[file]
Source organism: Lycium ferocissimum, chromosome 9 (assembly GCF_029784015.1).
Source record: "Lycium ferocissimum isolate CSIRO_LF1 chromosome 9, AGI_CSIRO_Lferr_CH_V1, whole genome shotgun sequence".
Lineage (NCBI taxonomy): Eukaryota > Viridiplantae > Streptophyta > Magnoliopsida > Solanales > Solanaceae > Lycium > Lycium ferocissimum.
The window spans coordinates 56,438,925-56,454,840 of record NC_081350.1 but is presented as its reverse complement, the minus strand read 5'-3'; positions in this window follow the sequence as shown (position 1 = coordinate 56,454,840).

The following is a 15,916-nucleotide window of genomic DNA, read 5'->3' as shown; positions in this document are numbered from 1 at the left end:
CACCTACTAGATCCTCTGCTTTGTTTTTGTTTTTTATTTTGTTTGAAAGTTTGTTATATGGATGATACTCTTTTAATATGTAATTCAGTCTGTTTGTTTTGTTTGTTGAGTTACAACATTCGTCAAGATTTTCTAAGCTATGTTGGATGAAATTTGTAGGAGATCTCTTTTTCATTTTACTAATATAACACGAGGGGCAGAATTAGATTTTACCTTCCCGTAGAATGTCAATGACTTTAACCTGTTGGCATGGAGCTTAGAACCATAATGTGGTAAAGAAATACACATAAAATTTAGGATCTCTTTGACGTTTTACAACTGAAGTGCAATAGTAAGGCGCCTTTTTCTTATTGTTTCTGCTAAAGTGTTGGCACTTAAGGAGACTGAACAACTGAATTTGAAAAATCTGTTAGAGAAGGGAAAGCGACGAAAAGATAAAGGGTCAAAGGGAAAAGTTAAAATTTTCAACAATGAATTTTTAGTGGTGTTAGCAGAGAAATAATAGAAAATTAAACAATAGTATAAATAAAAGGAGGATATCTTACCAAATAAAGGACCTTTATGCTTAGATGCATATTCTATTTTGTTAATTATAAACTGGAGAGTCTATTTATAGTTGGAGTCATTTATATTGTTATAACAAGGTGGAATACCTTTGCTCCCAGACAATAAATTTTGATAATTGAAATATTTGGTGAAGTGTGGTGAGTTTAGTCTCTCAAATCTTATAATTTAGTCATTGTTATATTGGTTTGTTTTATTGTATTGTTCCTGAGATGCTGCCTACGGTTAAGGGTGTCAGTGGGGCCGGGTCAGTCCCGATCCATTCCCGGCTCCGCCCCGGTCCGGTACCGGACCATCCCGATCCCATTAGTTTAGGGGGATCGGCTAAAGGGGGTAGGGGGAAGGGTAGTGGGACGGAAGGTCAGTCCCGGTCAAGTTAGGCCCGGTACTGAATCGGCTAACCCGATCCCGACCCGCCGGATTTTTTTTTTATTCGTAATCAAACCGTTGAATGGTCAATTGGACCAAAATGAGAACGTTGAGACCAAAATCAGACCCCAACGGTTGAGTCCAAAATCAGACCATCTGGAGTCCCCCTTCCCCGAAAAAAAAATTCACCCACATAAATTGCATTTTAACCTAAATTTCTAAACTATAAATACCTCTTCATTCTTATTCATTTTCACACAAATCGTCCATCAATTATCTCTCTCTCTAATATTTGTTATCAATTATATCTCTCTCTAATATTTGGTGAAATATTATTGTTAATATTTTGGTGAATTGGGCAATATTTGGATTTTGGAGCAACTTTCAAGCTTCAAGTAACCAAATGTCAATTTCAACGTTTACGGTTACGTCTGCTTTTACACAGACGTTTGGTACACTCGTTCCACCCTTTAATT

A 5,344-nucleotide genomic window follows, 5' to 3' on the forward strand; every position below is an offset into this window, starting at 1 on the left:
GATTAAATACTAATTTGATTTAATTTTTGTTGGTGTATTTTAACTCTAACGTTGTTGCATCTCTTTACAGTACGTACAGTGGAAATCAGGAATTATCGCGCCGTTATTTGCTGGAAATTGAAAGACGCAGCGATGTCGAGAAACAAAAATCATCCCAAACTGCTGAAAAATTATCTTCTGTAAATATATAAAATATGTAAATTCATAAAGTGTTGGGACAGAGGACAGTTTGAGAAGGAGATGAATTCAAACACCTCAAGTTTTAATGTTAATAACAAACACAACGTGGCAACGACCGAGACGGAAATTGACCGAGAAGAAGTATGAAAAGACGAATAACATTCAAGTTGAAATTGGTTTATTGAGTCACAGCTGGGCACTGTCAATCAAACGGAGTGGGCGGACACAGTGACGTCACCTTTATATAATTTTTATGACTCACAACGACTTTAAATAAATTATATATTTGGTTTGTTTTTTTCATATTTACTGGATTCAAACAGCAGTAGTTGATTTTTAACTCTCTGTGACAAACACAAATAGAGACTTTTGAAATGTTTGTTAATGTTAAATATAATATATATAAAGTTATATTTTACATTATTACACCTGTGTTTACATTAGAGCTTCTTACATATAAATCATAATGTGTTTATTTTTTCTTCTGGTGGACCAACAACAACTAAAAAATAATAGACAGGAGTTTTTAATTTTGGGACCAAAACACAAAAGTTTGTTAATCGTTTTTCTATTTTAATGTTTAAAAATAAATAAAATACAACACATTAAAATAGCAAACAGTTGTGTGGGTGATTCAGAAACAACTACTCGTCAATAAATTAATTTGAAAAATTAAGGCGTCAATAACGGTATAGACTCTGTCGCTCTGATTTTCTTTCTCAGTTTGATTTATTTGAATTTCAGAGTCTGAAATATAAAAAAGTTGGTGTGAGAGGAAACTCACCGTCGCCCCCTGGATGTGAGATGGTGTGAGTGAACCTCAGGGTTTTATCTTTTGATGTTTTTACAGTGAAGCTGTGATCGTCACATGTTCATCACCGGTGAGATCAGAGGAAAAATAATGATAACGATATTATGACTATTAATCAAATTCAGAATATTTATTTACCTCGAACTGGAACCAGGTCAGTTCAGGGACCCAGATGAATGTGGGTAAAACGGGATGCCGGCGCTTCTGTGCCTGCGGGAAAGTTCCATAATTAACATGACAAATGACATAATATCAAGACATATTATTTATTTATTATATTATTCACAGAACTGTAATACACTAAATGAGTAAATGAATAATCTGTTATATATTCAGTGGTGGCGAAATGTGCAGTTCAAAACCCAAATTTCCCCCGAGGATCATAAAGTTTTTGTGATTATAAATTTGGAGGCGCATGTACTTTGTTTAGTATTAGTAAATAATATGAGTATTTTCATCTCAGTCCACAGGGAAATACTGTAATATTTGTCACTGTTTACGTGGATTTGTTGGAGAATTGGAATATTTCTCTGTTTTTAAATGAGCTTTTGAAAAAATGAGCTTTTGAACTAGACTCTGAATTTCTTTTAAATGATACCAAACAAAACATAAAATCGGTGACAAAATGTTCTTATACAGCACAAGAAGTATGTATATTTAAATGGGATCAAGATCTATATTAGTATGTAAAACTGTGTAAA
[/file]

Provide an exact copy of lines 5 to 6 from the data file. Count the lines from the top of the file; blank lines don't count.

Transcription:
The following is a 15,916-nucleotide window of genomic DNA, read 5'->3' as shown; positions in this document are numbered from 1 at the left end:
CACCTACTAGATCCTCTGCTTTGTTTTTGTTTTTTATTTTGTTTGAAAGTTTGTTATATGGATGATACTCTTTTAATATGTAATTCAGTCTGTTTGTTTTGTTTGTTGAGTTACAACATTCGTCAAGATTTTCTAAGCTATGTTGGATGAAATTTGTAGGAGATCTCTTTTTCATTTTACTAATATAACACGAGGGGCAGAATTAGATTTTACCTTCCCGTAGAATGTCAATGACTTTAACCTGTTGGCATGGAGCTTAGAACCATAATGTGGTAAAGAAATACACATAAAATTTAGGATCTCTTTGACGTTTTACAACTGAAGTGCAATAGTAAGGCGCCTTTTTCTTATTGTTTCTGCTAAAGTGTTGGCACTTAAGGAGACTGAACAACTGAATTTGAAAAATCTGTTAGAGAAGGGAAAGCGACGAAAAGATAAAGGGTCAAAGGGAAAAGTTAAAATTTTCAACAATGAATTTTTAGTGGTGTTAGCAGAGAAATAATAGAAAATTAAACAATAGTATAAATAAAAGGAGGATATCTTACCAAATAAAGGACCTTTATGCTTAGATGCATATTCTATTTTGTTAATTATAAACTGGAGAGTCTATTTATAGTTGGAGTCATTTATATTGTTATAACAAGGTGGAATACCTTTGCTCCCAGACAATAAATTTTGATAATTGAAATATTTGGTGAAGTGTGGTGAGTTTAGTCTCTCAAATCTTATAATTTAGTCATTGTTATATTGGTTTGTTTTATTGTATTGTTCCTGAGATGCTGCCTACGGTTAAGGGTGTCAGTGGGGCCGGGTCAGTCCCGATCCATTCCCGGCTCCGCCCCGGTCCGGTACCGGACCATCCCGATCCCATTAGTTTAGGGGGATCGGCTAAAGGGGGTAGGGGGAAGGGTAGTGGGACGGAAGGTCAGTCCCGGTCAAGTTAGGCCCGGTACTGAATCGGCTAACCCGATCCCGACCCGCCGGATTTTTTTTTTATTCGTAATCAAACCGTTGAATGGTCAATTGGACCAAAATGAGAACGTTGAGACCAAAATCAGACCCCAACGGTTGAGTCCAAAATCAGACCATCTGGAGTCCCCCTTCCCCGAAAAAAAAATTCACCCACATAAATTGCATTTTAACCTAAATTTCTAAACTATAAATACCTCTTCATTCTTATTCATTTTCACACAAATCGTCCATCAATTATCTCTCTCTCTAATATTTGTTATCAATTATATCTCTCTCTAATATTTGGTGAAATATTATTGTTAATATTTTGGTGAATTGGGCAATATTTGGATTTTGGAGCAACTTTCAAGCTTCAAGTAACCAAATGTCAATTTCAACGTTTACGGTTACGTCTGCTTTTACACAGACGTTTGGTACACTCGTTCCACCCTTTAATT